During a speech delivered Thursday at the International Conference on the Foreign Corrupt Practices Act (“FCPA”) in Oxon Hill, Maryland, Deputy Attorney General Rod Rosenstein announced revisions to certain of the Justice Manual’s corporate enforcement policies regarding individual accountability. Those changes modify Department of Justice (“Department”) policies originally announced in a September 9, 2015 memorandum from then-Deputy Attorney General Sally Yates (the “Yates Memo”). The principal impact of the modifications is to amend the approach set out in the Yates Memo that “[t]o be eligible for any cooperation credit, corporations must provide to the Department all relevant facts about the individuals involved in corporate misconduct.” This policy was frequently considered to constitute a binary arrangement, under which any cooperation credit required identification and disclosure of all participants and partial credit was unavailable or elusive.

Under the revised policy, a corporate wrongdoer will be eligible for cooperation credit if it identifies to the Department the individuals whom the company has found to be “substantially involved” in the misconduct. Rosenstein explained that the revisions do not reflect a reduction in the Justice Department’s focus on individual culpability, but instead result from an effort to target that focus on individuals with substantial involvement in wrongdoing. According to Rosenstein, the revisions had two principal objectives: (1) streamlining the Department’s focus on individuals and thereby increasing the efficiency and likely the pace of corporate investigations and Department resolutions; and (2) providing increased discretion to the Department’s civil litigators both as to the scope of investigations, especially with respect to individual conduct, and to award partial cooperation credit to companies that make reasonable efforts to cooperate with Department investigations.

According to Rosenstein, “[u]nder our revised policy, pursuing individuals responsible for wrongdoing will be a top priority in every corporate investigation.” The revised policy provides that companies may receive cooperation credit in criminal investigations by making good-faith efforts to identify individuals who were substantially involved in the criminal conduct, even if, despite those good-faith efforts, a company is unable to identify all relevant individuals or provide complete factual information. As set forth in the revised Justice Manual, “[t]here may be circumstances where, despite its best efforts to conduct a thorough investigation, a company genuinely cannot get access to certain evidence or is legally prohibited from disclosing it to the government. Under such circumstances, the company seeking cooperation will bear the burden of explaining the restrictions it is facing to the prosecutor.” Moreover, according to Rosenstein, investigations should not be delayed “merely to collect information about individuals whose involvement was not substantial, and who are not likely to be prosecuted.” As a result, companies should not be required to locate and report to the government “every person involved in alleged misconduct in any way, regardless of their role,” in order to receive cooperation credit.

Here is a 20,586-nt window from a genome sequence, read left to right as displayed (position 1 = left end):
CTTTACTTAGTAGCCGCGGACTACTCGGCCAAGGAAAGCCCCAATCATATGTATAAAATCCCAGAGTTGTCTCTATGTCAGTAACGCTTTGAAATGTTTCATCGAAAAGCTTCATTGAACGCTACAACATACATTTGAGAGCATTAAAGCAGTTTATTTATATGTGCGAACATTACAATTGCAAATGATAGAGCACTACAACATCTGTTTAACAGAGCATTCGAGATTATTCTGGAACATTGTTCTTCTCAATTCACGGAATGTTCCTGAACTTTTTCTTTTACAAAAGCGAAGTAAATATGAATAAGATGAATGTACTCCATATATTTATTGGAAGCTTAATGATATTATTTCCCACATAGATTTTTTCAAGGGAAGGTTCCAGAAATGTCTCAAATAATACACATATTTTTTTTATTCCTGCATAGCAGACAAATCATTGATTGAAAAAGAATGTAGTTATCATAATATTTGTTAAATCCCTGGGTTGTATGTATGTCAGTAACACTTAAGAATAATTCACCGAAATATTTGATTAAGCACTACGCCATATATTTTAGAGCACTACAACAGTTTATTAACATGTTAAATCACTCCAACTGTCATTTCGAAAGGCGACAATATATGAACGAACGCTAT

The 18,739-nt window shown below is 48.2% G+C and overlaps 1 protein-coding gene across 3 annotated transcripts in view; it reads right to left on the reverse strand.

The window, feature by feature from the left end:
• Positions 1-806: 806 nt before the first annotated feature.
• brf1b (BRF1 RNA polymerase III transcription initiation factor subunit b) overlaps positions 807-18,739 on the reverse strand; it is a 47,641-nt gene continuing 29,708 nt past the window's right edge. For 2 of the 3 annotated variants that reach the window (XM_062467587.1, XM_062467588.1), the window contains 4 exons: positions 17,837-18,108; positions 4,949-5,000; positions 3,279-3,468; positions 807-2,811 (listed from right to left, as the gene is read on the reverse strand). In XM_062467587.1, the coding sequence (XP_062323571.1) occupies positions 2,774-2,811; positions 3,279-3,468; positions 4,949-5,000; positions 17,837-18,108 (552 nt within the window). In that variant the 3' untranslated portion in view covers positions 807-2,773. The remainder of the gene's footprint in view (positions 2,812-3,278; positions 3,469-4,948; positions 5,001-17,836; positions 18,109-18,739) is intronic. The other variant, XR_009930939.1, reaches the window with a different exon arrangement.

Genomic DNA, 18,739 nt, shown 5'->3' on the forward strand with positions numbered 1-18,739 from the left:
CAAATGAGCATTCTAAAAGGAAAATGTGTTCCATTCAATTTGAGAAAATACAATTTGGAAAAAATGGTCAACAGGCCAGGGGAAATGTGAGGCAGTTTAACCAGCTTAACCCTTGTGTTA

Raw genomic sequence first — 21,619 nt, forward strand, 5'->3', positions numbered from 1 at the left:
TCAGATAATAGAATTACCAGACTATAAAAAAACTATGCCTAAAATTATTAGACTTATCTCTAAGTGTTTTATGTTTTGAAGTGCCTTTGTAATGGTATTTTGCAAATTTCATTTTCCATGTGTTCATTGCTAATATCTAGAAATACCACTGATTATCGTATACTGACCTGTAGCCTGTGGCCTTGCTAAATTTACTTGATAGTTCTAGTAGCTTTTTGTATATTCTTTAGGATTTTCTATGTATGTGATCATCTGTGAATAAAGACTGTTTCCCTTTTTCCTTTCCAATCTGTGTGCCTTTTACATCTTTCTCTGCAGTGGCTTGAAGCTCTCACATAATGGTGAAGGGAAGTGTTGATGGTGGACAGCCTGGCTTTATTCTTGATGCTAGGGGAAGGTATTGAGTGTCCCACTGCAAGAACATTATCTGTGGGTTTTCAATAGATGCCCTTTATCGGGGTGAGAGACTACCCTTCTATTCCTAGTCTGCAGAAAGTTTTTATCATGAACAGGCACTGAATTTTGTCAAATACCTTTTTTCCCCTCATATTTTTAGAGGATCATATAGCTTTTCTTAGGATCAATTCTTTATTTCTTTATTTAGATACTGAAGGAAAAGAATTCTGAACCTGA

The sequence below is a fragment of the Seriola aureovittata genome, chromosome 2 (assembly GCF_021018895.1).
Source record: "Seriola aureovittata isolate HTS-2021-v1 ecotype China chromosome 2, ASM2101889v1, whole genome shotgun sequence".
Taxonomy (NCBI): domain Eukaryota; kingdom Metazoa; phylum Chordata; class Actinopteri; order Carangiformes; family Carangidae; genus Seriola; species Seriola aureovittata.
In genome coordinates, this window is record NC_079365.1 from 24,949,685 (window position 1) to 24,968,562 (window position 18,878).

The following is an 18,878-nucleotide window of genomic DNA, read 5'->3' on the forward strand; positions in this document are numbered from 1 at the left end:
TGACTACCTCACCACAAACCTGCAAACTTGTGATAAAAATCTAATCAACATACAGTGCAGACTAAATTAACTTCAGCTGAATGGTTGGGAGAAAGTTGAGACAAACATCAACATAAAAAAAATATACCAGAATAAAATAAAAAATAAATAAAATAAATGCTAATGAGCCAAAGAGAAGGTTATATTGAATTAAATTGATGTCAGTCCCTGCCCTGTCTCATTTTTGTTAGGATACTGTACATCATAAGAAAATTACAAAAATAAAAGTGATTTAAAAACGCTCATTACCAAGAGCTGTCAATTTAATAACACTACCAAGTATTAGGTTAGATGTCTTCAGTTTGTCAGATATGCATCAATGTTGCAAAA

Further, under the revised policy, corporate cooperation credit in civil investigations is not an “all-ornothing” question. The revised policy seeks to restore discretion to civil litigators to provide partial cooperation credit when a company “meaningfully assist[s]” in the government’s investigation. In civil cases, the Department will no longer require companies to identify all individual wrongdoers. Rather, according to Rosenstein, the “most important aspect” of the policy “is that a company must identify all wrongdoing by senior officials” in order to earn any credit for cooperation, and must “identify every individual person who was substantially involved in or responsible for the misconduct” to earn maximum credit.

The revised policy also enhances civil attorneys’ discretion in two other key ways: (1) civil attorneys may, in corporate resolutions, negotiate civil releases for individuals who do not warrant additional investigation, and (2) civil attorneys may consider an individual’s ability to pay when deciding whether to pursue a civil judgment. According to Rosenstein, these changes are intended to allow civil attorneys to focus their resources on pursuing substantial wrongdoers and increase the likelihood of recovery for civil fines and penalties.

The modified policy is intended to provide more flexibility and expedition in conducting criminal investigations and negotiating their resolutions. It remains to be seen how the new policy will be implemented in practice and the effects that the policy will have on the scope, pace and outcomes of corporate and Department investigations. In that regard, it is notable that Rosenstein did not indicate in his speech how the revised policy accords with the requirement set out in Section 3.a. of the Department’s FCPA Corporate Enforcement Policy (included as Section 9-45.120 of the U.S. Attorneys Manual) that “[t]he company disclose[] all relevant facts known to it, including all relevant facts about all individuals involved in the violation of law.” It is clear, however, that Rosenstein’s remarks in announcing the new policies and corresponding changes to the Justice Manual confirm that although the Department is seeking to provide greater flexibility to prosecutors in corporate investigations, the prosecution of culpable individuals in such cases remains a top priority.